Hooray! Fabulous, wonderful Brian the Webmaster has tamed the wild beast that was our inexplicable sidebar problem! He officially, to put it colloquially, rocks.
Speaking of rockin’ volunteers working for all of our benefits on this very website, it’s time for another installment from our Northern Californian correspondent, the lovely and talented Jordan E. Rosenfeld . Take it away, Jordan!
Hello, friends. We are friends by now, aren’t we? Welcome to day three of shifting how you think about your writing life, or as you might be calling it, “Weird positive attitude stuff with that California chick.”
Let me make one thing clear. I want you to have the writing life you want and deserve. Anne does too, or else she wouldn’t put so much elbow grease into this blog. She’s giving away tips here that I personally, think she should charge for. But like her, I too want to see other writers succeed, so we give away what we know. The more of us who do succeed, by the way, the more likely the industry gets to stay alive and can continue to compete with the seductive intensity of TV and movies.
By now, if you’ve followed my posts, you’ve taken your “writer’s pulse” (or are free to do so now). You have an idea of whether you are more inclined to bemoan your sad fate as unpublished, or are really freakin’ jazzed to find a way and do the work to get what you want. I’m guessing most of you are of the hardworking variety.
But how many of you get a little bit of information and rush out willy-nilly and write a query letter and send it off; or write a novel in four months and then give up hope when someone tells you it needs work; or look at a glossy literary journal that you’ve had your eyes on for years with the sad little mantra, “it will never happen”?
Okay, so how many of you is not important. What IS, is that there’s an intermediary step you can take between the transmission of information via smart people like Anne and at writing conferences, and the action you take based on that information. That intermediary step isn’t even work; it might even be fun — and it involves writing.
Before I tell you what it is, consider something. If I hand you a picture of a jungle and I say, “pick out all the cats,” that would be a lot different, wouldn’t it, from handing you that same picture and saying, “tell me what animal there are the most of in this scene”?
What’s the difference? The specific focus.
So, when you pick a specific focus — an outcome, for instance — and you write it down, when you go off into action you’re far more inclined to look for, attract and see what will help you obtain your goal (that explanation is for the less “cosmically” inclined. For those of you who really want to open wide open to the possibilities, I tell you: when you know what you want, and believe you can get it, the universe provides.)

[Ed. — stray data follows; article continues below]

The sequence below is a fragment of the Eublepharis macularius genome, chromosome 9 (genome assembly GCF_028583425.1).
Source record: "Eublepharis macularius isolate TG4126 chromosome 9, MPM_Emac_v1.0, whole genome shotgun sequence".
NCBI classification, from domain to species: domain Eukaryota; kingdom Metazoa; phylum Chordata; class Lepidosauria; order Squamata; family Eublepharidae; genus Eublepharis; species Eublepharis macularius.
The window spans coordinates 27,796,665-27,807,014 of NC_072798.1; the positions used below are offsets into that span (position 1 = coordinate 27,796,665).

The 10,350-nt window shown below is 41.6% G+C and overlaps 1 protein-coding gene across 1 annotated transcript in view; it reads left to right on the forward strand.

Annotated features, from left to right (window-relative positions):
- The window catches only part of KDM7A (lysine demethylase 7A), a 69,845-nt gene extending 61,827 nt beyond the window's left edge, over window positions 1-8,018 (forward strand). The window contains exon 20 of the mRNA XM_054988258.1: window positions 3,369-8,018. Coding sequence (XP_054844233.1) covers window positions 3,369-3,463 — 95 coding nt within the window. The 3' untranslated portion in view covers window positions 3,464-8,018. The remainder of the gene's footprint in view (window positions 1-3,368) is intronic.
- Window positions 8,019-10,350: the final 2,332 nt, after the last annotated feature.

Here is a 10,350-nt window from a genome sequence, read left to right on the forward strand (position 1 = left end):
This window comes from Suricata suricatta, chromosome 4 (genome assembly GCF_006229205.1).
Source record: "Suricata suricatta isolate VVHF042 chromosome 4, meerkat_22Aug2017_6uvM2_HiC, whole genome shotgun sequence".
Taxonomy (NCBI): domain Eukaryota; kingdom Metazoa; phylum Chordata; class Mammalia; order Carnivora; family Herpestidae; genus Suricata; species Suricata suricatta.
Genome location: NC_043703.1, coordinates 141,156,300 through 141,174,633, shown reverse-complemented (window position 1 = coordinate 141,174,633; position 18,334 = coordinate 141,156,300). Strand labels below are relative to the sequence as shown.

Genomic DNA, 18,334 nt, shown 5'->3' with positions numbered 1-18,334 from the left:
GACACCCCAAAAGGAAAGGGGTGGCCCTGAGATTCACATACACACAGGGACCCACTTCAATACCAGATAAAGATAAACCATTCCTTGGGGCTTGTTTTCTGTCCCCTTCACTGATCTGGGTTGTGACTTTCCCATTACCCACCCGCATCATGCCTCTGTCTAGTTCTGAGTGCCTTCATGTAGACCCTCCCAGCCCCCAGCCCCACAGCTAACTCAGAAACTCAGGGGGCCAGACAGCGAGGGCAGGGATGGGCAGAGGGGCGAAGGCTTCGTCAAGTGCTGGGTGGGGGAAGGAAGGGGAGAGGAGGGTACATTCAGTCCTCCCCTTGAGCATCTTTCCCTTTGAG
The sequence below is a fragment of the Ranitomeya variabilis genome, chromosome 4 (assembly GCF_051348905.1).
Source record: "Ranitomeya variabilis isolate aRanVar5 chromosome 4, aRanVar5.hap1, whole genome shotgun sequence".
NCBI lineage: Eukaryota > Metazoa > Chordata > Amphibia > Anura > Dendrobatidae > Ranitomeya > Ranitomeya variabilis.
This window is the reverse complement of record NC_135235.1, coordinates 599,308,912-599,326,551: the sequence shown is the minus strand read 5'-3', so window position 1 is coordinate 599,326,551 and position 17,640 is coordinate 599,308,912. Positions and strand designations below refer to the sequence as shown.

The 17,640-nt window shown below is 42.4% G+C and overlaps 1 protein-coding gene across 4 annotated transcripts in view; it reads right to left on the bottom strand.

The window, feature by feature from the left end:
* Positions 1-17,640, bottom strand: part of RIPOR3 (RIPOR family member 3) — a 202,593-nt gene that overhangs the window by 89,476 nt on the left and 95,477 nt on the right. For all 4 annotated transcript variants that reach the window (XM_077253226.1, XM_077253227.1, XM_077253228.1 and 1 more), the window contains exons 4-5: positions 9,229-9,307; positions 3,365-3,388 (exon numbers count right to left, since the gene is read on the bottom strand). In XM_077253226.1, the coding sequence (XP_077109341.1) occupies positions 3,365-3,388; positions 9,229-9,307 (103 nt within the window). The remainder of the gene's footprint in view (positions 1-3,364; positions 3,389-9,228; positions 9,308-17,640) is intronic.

So that intermediary step I talked about above between getting good intel and turning it into action is to write down, exactly as you would like it to go, a little “vision” to yourself, like so:
“Just two days after sending out ten queries to literary agents, I get four requests for partials and two for full manuscripts. Within another week, one of my top ten agents offers me representation. I feel (fill in the blank).”
You can write whatever you darn well please, about whatever outcome you want. But I will guarantee that if you get into the habit of clarifying HOW you want these outcomes to go, in specific, not just THAT you want them, but HOW, your results will change.
That’s today’s task #1. On to task #2.
Last week, I asked you to take your “number one desire” and extrapolate out the reasons why you want it, numbered one through twenty. And you, of course, ran to your desks and did this. In the process of wanting why, you energize yourself, you get excited, you start to MEAN IT. And that is crucial. Hey, even Dr. Joyce Brothers said that success is a state of mind. If you want to be successful, you have to believe you are. So start now.
Now, take five of your “reasons why” and see if you can’t come up with ten more “whys” for them. Example: if one of the reasons why I want to be a published novelist is that I believe it is my destiny — then I must now answer,
“Why is it my destiny?”
To which I might say:
–Novel writing is the only thing I do that feels effortless and joyful
–In third grade, I wrote an essay titled, “When I grow up I want to be an authoress.”
–Because I believe I can communicate interesting ideas and entertain people
You see where I’m going with this. Try it for yourself. The deeper you peer into your reasons and get yourself excited about what you’re doing, the more likely you are to succeed.
I’d also like to ask, for your third task of the day, that you continue to work on last time’s other “game” of following the career of a writer you would like to emulate. Keep a notebook. I’m serious. Learn EVERYthing you can about she or he whose career you want. What goals did they set for themselves? What happened just before their big successes? How do they stay successful? I am so willing to bet that a great deal of it is positive feelings.
See you soon.
Jordan E. Rosenfeld
P.S.: If you will allow me to shamelessly hawk my own online class, please visit my teaching site to sign up for the first of many online Creating Space classes, beginning September 9th (4 weeks, $125).